The Quest For The Birdy Grail

Uncle AndrewUncle Andrew
Filed under: @ 4:35 pm

Man, I love bird season. The breathy chew-toy calls of bush tits as they swarm over the suet feeder. The robust “GLE-ert!” of flickers perched in the crowns of Douglas firs. Even the ungodly mess the starlings leave as they tear through their meal like it was their last.

Anyone who has been checking in on Birdie Cam might have noticed some changes there. We’ve made two new purchases in our eternal quest for the perfect bird feeder.

Standard-issue tube-style seed feeders are useless past about the second feeding station from the top; chaff from the first two stations gathers in the subsequent wells. It mixes with the rain—and maybe with birdie spit—to make a poultice that caulks shut the opening through which the seed passes. This means you’re constantly emptying out the bottom third of the feeder, cleaning the holes of their accumulated gunk, and refilling it.

We tried another style, a globular feeder called a “Cling-A-Wing”, and it worked pretty well. It holds a hell of a lot of seed, that’s for sure. But the birds didn’t simply cling to the edges of the entryways as described in the literature; they climbed inside, eating the seed and discarding the shells, thereby jamming up the feeder. Furthermore, the more aggressive birds seemed to perceive the thing as a territory to be defended, and chased all newcomers away. Additionally, the top opening was not completely moisture-proof (a bad trait for a Northwest bird feeder). The result is seeds sprouting or mildewing after heavy rains. Overall, the globe feeders turned out to be more of a hassle than the tube feeders.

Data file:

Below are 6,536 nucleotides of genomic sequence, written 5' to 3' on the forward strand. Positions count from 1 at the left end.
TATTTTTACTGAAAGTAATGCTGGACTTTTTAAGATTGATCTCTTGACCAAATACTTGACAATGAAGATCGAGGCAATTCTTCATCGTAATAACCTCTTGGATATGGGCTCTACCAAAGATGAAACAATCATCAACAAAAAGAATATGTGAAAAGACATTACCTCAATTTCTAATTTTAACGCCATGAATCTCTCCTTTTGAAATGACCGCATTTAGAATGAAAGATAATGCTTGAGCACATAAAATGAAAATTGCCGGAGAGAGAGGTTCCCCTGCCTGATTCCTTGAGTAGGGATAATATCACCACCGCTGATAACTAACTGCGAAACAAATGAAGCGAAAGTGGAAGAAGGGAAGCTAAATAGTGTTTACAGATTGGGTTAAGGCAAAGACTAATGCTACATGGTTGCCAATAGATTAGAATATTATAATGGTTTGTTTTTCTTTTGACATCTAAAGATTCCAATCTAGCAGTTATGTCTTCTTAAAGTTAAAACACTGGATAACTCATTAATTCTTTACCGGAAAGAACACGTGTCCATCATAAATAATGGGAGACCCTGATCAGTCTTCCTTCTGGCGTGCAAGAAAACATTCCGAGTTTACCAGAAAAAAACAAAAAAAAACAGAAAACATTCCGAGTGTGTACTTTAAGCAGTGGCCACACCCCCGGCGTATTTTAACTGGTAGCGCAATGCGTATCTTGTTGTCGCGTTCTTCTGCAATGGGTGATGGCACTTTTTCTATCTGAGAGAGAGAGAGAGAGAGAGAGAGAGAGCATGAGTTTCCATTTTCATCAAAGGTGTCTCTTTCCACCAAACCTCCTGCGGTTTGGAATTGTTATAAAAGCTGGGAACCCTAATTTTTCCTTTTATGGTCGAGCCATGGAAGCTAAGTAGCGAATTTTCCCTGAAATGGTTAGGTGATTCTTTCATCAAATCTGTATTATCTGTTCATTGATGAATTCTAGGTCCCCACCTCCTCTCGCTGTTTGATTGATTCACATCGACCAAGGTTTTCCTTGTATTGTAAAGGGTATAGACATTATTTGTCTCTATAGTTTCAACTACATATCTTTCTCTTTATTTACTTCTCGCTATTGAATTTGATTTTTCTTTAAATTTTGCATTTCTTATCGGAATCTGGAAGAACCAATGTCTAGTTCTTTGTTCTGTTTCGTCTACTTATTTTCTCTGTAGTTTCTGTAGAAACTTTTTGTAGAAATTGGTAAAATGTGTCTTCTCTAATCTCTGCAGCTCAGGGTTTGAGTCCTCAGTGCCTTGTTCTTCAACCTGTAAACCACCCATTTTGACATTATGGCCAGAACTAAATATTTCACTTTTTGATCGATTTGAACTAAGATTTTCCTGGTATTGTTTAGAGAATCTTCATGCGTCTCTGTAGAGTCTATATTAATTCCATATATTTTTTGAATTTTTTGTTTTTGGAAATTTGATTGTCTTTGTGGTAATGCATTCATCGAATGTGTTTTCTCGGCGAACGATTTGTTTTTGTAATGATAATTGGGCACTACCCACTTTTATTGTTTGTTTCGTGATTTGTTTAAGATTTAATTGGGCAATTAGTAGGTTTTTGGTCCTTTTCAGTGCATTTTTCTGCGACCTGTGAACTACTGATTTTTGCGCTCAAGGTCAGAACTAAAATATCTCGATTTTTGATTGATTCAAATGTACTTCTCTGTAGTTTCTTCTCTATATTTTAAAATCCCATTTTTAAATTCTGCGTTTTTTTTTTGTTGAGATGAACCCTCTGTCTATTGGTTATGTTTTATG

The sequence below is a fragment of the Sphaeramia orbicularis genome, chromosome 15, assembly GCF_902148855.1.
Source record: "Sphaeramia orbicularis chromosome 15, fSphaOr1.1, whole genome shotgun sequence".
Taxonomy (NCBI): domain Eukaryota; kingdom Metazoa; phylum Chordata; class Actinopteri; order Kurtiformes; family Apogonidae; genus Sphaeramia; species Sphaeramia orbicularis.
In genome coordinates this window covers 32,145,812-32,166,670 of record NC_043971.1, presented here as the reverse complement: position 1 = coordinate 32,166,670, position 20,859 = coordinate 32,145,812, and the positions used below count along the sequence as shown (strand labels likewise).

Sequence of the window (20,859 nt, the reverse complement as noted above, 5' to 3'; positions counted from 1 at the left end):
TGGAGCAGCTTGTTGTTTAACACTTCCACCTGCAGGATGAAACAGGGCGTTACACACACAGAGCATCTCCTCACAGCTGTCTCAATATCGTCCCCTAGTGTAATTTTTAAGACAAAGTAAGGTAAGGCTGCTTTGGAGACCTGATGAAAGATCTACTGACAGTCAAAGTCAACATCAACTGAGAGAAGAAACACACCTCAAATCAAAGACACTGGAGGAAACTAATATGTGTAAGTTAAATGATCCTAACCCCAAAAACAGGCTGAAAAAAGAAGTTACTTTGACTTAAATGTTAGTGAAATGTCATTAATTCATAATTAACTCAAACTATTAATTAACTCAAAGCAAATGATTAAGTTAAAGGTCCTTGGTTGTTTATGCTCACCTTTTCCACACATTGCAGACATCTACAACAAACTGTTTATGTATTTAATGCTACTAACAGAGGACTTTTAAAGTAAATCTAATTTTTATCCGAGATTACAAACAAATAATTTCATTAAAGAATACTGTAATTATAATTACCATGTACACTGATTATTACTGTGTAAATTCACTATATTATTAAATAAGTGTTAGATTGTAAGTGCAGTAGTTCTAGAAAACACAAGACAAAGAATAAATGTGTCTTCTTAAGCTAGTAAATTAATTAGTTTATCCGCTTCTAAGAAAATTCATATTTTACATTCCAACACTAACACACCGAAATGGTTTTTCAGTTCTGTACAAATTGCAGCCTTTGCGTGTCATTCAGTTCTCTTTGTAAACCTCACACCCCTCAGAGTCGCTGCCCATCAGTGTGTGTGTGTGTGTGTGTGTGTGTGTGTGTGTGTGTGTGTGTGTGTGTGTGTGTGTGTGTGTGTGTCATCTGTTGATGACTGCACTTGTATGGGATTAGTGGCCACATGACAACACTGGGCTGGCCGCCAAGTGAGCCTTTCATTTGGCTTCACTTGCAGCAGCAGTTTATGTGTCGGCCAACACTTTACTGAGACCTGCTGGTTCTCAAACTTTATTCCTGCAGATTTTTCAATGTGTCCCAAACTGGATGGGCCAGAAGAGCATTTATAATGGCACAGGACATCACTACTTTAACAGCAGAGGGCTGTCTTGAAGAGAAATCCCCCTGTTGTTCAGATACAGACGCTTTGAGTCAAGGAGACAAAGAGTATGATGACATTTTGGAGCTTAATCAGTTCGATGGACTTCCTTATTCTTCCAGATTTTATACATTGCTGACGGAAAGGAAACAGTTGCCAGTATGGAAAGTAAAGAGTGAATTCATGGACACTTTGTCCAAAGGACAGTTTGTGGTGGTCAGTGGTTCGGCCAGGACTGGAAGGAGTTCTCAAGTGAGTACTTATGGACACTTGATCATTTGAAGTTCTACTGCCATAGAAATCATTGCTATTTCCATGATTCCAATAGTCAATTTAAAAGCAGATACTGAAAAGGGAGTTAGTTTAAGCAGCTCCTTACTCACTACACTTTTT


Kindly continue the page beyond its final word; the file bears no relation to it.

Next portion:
I think we’ve finally found a winner. Recently we picked up a couple of new feeders from Wild Birds Unlimited. Shaped basically like a tube feeder, the sides are made from steel mesh, sized to hold in black oil sunflower seeds, but just barely. Birds can cling to the entire surface of the feeder wall, which means you can stick a lot of the little buggers to each feeder. They’re forced to reach through the mesh wall of the feeder and pull the seeds out, so crumbs don’t end up accumulating in the cylinder and jamming it up. And the large domed roof works both as a rain shield and a squirrel baffle; a nice touch.

It took our birds about two weeks to fully grasp the particulars of using the things, but not thhat they’re gotten the hang of it, they’re all over them. It’s kind of fun to watch four or five birds perched on the feeder all at once…and at all different angles. I know I was a little skeptical whether our local avian population would figure the things out, so when they did, I called the store where we bought them and gave them the URL of the Birdie Cam, so they could direct other concerned potential buyers our way.

So if you are in the market for a durable, well, designed, high volume bird feeder, check out Wild Birds Unlimited. And don’t forget to mention my name; it’s good for a puzzled look and a complete lack of recognition.

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